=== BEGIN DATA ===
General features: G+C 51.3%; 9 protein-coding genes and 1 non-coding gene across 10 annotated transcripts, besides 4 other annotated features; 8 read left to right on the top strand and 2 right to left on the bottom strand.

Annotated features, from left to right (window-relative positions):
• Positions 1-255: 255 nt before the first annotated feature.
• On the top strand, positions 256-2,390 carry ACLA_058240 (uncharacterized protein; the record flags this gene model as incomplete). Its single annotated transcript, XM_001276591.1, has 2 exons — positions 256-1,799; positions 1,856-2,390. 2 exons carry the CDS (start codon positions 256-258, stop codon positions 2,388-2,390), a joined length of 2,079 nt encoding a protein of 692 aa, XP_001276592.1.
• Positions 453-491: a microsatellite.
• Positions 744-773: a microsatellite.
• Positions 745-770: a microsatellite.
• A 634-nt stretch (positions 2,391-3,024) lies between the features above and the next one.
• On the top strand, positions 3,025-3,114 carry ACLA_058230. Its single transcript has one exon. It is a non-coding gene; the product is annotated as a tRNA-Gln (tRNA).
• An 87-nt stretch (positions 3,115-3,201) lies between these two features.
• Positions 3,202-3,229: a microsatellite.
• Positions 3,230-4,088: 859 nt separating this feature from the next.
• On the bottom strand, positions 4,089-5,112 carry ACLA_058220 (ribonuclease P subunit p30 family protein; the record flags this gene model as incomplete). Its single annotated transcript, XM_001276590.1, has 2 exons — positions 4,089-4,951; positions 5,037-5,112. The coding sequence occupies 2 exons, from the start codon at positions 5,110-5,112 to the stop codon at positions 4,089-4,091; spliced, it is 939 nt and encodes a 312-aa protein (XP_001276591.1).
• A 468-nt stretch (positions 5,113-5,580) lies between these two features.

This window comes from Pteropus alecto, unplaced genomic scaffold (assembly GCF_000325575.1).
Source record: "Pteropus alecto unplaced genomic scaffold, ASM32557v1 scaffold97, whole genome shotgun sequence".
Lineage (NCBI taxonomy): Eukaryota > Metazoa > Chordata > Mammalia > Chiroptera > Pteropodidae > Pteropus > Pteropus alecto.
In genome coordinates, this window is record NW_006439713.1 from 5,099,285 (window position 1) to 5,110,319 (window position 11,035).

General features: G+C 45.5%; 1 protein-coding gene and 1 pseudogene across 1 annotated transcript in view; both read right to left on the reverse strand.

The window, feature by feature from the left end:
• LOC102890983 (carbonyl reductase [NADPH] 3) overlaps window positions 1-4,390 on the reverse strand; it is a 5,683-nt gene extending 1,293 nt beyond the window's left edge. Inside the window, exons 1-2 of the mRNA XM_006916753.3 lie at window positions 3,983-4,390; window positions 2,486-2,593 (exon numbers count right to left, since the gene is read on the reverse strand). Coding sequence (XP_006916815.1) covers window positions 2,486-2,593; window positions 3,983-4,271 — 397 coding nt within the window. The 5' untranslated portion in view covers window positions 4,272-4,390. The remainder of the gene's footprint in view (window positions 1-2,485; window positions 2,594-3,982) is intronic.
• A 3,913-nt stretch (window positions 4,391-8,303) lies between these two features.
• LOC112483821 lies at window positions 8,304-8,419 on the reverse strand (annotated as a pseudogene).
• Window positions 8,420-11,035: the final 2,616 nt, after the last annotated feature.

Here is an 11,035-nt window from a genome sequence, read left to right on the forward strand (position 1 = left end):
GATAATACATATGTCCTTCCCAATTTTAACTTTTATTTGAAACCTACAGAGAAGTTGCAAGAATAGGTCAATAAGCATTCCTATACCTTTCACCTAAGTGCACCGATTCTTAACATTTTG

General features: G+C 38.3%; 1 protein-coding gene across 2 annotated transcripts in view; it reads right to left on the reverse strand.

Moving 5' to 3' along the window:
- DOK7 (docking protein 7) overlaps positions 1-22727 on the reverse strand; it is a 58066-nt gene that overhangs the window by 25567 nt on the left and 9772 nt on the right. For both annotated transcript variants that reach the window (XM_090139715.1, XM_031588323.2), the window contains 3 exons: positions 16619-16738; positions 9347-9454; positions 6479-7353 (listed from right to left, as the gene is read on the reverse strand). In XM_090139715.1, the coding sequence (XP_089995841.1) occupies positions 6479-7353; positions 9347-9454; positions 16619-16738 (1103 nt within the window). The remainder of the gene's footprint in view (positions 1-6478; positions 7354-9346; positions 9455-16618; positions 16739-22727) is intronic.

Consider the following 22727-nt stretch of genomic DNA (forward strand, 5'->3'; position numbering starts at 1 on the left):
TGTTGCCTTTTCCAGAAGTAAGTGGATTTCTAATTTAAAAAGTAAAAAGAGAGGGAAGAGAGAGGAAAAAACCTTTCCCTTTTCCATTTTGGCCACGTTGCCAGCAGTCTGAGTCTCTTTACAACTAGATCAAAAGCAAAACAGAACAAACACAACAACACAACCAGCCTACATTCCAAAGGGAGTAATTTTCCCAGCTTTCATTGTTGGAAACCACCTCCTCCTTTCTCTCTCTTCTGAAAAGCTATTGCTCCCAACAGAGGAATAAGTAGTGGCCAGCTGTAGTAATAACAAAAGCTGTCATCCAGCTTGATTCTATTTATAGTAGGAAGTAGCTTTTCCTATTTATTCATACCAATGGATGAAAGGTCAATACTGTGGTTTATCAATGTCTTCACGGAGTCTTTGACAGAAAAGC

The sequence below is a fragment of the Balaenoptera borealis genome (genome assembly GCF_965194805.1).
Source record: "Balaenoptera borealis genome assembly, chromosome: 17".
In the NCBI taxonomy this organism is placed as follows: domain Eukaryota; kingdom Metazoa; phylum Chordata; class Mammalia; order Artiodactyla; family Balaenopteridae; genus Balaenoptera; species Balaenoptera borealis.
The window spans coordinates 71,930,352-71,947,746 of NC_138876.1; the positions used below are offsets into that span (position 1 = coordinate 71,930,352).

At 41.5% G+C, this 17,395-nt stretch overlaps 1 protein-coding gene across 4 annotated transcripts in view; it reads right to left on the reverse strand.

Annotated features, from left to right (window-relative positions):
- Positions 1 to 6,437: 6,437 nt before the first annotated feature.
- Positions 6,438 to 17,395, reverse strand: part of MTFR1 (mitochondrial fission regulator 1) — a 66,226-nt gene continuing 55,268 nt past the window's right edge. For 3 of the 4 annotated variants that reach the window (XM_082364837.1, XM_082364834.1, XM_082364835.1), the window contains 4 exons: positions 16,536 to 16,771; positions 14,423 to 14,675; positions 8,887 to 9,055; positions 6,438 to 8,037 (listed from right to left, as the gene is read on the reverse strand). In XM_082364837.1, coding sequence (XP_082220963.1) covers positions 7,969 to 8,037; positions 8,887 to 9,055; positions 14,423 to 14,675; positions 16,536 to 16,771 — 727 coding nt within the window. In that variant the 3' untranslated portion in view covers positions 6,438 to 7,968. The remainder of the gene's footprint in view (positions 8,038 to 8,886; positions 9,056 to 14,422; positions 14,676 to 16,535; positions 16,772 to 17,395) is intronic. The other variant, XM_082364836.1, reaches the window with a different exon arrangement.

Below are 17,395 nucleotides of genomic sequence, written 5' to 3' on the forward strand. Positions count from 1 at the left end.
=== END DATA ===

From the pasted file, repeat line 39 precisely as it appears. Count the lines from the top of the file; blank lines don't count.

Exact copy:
- Positions 6,438 to 17,395, reverse strand: part of MTFR1 (mitochondrial fission regulator 1) — a 66,226-nt gene continuing 55,268 nt past the window's right edge. For 3 of the 4 annotated variants that reach the window (XM_082364837.1, XM_082364834.1, XM_082364835.1), the window contains 4 exons: positions 16,536 to 16,771; positions 14,423 to 14,675; positions 8,887 to 9,055; positions 6,438 to 8,037 (listed from right to left, as the gene is read on the reverse strand). In XM_082364837.1, coding sequence (XP_082220963.1) covers positions 7,969 to 8,037; positions 8,887 to 9,055; positions 14,423 to 14,675; positions 16,536 to 16,771 — 727 coding nt within the window. In that variant the 3' untranslated portion in view covers positions 6,438 to 7,968. The remainder of the gene's footprint in view (positions 8,038 to 8,886; positions 9,056 to 14,422; positions 14,676 to 16,535; positions 16,772 to 17,395) is intronic. The other variant, XM_082364836.1, reaches the window with a different exon arrangement.